The Ayton Conservation Area takes in the majority of the historic part of the settlement. Its name stems from – “the farm by the Eye Water”. Once the first town into Scotland on the Great North Road, the people of Ayton suffered greatly from travellers seeking handouts.
The Conservation Area of Ayton is made-up of the High Street which is the main street running through the settlement with The Crofts running parallel.
Branching off the High Street are a few other streets – Beanburn, Tower Road and the street leading to The Crofts.
A range of different building types can be found – detached villa style properties, small shops integrated into two-storey dwellings and properties built in rows.
Throughout the Conservation Area a mix of materials such as the use of sandstone, render, slate and pantiles are used.
A few examples of alternating ‘fish-scale’ slate bands can be found. Architectural details such as sash and case windows (of various patterns), bay windows, both transom and fanlights, quoins, rybats, margins, skews and relieving arches all contribute significantly to the character of the Conservation Area.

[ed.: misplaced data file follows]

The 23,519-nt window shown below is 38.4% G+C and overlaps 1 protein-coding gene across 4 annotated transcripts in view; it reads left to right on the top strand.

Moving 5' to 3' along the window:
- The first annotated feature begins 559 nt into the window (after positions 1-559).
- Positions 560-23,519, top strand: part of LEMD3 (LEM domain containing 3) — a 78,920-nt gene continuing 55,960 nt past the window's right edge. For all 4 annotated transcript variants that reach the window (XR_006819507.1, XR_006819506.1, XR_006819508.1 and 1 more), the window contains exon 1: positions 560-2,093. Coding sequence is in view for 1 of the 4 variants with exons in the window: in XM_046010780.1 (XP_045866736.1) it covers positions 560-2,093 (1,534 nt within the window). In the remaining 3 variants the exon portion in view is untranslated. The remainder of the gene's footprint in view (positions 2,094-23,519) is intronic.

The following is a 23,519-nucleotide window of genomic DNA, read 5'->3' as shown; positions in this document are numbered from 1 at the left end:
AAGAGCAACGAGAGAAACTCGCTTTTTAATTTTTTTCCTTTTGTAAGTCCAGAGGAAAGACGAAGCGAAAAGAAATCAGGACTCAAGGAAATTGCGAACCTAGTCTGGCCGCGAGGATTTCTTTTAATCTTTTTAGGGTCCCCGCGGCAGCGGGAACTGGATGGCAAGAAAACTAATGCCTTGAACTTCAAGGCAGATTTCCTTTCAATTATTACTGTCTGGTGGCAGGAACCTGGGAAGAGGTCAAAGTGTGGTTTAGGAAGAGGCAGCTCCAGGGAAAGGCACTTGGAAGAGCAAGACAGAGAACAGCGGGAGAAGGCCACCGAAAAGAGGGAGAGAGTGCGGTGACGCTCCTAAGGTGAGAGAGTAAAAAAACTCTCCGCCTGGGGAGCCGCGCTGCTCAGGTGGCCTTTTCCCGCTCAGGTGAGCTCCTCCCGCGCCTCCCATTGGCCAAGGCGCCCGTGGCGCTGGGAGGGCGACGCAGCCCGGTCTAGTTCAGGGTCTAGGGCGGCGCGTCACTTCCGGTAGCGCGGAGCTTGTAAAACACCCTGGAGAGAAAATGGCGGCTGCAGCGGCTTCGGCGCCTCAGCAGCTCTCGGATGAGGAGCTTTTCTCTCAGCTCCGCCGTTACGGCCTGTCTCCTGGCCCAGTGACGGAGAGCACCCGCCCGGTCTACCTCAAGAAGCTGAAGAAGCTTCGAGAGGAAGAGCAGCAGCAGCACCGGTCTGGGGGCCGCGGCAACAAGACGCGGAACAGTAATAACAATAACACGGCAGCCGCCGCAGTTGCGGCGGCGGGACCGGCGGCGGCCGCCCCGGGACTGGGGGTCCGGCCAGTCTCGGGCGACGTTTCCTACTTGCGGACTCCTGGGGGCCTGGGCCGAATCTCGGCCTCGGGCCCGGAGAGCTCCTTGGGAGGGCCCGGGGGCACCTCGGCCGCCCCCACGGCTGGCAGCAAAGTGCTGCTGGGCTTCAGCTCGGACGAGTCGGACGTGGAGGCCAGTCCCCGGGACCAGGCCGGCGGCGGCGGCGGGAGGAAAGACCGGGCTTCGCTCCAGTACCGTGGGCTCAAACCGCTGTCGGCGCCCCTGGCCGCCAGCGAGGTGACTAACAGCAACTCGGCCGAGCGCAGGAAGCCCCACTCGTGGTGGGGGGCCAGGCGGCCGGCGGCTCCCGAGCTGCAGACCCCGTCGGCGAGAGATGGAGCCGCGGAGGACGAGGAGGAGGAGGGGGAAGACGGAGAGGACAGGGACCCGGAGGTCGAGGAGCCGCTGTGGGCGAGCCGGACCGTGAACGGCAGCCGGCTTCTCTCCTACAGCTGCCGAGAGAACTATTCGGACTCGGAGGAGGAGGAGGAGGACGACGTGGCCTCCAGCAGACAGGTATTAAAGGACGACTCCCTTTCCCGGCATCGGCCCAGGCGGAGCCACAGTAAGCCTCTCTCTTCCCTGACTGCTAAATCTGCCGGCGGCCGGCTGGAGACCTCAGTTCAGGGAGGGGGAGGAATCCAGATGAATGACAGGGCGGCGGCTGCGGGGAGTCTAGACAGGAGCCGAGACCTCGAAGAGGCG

It is all of these elements that give Ayton its distinct appearance that should be preserved. It is for that reason that any alterations to individual buildings or any new development within the Conservation Area should seek to respect the individual building and the wider Conservation Area.
There are 20 listed properties within the amended Ayton Conservation Area.
Alterations from previous Statement and Boundary
Alterations to the Ayton Conservation Area boundary from that shown in the Berwickshire Local Plan (1994) consist of the inclusion of Cherrytree House, Summerhill Gardens, Summerhill House, Kirklands and The Retreat. Exclusions from the boundary consist of a number of properties along the Old Town road, a number of properties to the west – the builders yard, Stratheye, garage and Claypot’s Cottage. General tidying of the boundary is also proposed so that it follows elements on the ground.